Whether damage was caused intentionally or by accident, dealing with property damage is a challenge many landlords face. When trying to protect your investment and minimize further damage, landlords must accept that some damage is to be expected as part of normal use, while deliberate damage is something that needs to be handled accordingly.
Accidental Damage and Natural Wear-and-Tear
Even the best of tenants may accidentally stain a carpet, or crack a windowpane. So what’s the difference between accidental damage and what you’d expect from daily use of the property?
Examples of accidental property damage:
- Spilled drinks such as red wine or other types of stains on carpet.
- Chipped or cracked floor tiles.
- Broken or cracked windows.
Examples of normal wear-and-tear:
- Worn areas of carpet from frequent walking, or heavy furniture.
- A few scuff marks on minor scratches on walls.
- Dents on vinyl or laminate flooring.
The problem with accidental damage is that it might not be included in your standard landlord insurance policy — you typically need to request it as an additional option. Ensure you know the ‘ins and outs’ of what exactly your company’s accidental coverage entails as every policy differs.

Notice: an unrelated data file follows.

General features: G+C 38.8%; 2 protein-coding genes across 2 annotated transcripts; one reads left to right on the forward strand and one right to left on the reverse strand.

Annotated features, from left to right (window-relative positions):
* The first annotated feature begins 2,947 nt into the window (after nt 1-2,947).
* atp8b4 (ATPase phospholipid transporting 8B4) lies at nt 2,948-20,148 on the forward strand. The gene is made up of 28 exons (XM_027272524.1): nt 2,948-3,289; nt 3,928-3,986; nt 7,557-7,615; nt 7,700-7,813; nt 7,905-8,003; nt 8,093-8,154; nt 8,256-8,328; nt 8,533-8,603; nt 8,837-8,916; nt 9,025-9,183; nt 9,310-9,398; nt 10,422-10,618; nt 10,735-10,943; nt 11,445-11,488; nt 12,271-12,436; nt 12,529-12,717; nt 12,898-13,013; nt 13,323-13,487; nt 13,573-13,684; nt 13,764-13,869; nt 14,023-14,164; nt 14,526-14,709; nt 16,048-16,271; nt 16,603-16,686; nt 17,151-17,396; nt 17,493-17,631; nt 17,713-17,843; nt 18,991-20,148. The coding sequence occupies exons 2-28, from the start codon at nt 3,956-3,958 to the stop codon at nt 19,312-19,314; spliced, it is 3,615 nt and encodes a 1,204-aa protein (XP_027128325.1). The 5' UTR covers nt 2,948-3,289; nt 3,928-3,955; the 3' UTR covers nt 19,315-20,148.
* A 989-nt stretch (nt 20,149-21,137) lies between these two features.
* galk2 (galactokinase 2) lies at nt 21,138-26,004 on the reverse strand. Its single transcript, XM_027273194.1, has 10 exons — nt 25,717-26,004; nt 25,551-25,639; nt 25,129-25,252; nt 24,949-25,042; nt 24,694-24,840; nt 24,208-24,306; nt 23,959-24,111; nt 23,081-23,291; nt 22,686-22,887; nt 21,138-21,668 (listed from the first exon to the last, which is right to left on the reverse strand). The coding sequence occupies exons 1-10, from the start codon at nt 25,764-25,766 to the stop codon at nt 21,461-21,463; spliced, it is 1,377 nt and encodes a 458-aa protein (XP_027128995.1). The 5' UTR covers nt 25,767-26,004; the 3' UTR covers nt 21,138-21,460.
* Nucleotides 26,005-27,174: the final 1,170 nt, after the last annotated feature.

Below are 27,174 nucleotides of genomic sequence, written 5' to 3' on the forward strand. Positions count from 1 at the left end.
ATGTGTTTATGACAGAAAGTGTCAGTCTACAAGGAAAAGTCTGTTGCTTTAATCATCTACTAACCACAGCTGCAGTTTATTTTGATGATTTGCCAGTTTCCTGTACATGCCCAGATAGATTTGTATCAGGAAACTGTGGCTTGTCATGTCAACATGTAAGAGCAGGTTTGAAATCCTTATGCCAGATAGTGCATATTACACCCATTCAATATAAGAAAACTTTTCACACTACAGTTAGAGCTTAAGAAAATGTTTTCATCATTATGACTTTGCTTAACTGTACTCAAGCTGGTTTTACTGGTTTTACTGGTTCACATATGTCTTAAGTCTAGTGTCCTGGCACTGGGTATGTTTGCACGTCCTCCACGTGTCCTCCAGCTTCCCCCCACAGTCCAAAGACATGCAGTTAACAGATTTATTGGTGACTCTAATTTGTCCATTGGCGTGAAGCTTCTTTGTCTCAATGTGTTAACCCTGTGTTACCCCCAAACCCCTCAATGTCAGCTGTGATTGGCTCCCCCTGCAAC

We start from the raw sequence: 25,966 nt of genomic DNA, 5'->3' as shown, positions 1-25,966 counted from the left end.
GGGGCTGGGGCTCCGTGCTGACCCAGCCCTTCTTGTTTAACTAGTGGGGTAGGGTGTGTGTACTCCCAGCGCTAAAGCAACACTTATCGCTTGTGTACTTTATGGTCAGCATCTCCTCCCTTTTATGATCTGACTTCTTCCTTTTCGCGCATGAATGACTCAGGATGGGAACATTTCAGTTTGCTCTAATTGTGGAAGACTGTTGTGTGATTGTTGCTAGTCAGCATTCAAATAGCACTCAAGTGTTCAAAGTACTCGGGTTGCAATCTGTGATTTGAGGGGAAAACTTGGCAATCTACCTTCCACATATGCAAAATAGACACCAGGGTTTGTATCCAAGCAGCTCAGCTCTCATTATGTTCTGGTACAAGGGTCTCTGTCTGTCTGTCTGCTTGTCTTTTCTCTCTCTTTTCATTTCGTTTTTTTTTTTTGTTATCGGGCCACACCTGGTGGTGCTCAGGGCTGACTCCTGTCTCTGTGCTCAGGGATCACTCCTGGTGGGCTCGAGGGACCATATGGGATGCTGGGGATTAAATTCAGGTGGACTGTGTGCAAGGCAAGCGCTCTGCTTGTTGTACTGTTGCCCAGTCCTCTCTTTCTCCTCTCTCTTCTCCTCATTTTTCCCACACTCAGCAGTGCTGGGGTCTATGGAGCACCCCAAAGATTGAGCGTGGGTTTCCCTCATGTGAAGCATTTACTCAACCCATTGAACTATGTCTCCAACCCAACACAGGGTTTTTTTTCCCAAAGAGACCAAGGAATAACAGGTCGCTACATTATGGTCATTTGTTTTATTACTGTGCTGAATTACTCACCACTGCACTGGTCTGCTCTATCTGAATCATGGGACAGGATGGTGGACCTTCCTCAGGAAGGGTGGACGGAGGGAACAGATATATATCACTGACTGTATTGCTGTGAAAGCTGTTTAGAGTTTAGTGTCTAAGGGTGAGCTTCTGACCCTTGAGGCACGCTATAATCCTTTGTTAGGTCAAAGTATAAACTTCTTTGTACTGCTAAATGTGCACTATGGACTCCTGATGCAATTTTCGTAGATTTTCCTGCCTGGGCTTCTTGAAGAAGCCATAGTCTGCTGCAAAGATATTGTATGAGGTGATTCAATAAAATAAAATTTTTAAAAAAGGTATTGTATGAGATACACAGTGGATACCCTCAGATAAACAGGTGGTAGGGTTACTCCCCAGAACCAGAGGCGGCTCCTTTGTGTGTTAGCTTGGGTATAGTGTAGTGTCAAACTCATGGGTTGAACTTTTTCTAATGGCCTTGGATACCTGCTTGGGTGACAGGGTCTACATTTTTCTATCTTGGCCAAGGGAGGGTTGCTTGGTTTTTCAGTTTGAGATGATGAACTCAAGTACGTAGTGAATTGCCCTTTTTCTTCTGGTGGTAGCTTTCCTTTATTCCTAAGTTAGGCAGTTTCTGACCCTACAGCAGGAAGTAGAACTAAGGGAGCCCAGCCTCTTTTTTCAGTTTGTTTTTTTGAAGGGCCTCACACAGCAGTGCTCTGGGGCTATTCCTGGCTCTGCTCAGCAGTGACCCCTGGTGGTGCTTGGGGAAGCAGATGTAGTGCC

How to Handle Intentional Property Damage
If you have kicked-in doors and holes punched through walls, it’s clear that there’s malicious or intentional property damage. Whether the tenant was angry with you the landlord, or whether there was a domestic dispute that caused the damage, here are a few steps you should take to recoup your losses:
- Take photos and document damage. It’s always a good idea to keep a record of any damage done by taking photos or videos with a date and time stamp.
- Keep all receipts and invoices from repairs. Once you’ve selected a contractor to work on the repairs, keep all your receipts and invoices to back up your deduction claims.
- Managing security deposit deductions. While you may be caught up with repairing damage to your property, don’t forget about handling the security deposit return. Every state has different guidelines, so ensure you file yours within the specified timeframe. In this case, you’ll be filling out a Security Deposit Disposition form (SODA) which requires a detailed list of repairs with the associated costs.
- Decide on your next steps. Depending on how extensive the damage done is, you may choose to pursue legal action in civil court. Your insurance policy may provide coverage for property damage. You should file a police report to cover your bases; insurance companies may require a police report before deciding whether to provide coverage for the damage.
How to Reduce Property Damage
While there’s no sure-fire way to prevent 100 percent of damage to your rental property, you can check up on your property through regularly scheduled property inspections. Hiring a property manager to keep an eye on your property is another way to minimize damage. Check with us at Insurance by Castle today for more information at 800.644.6443.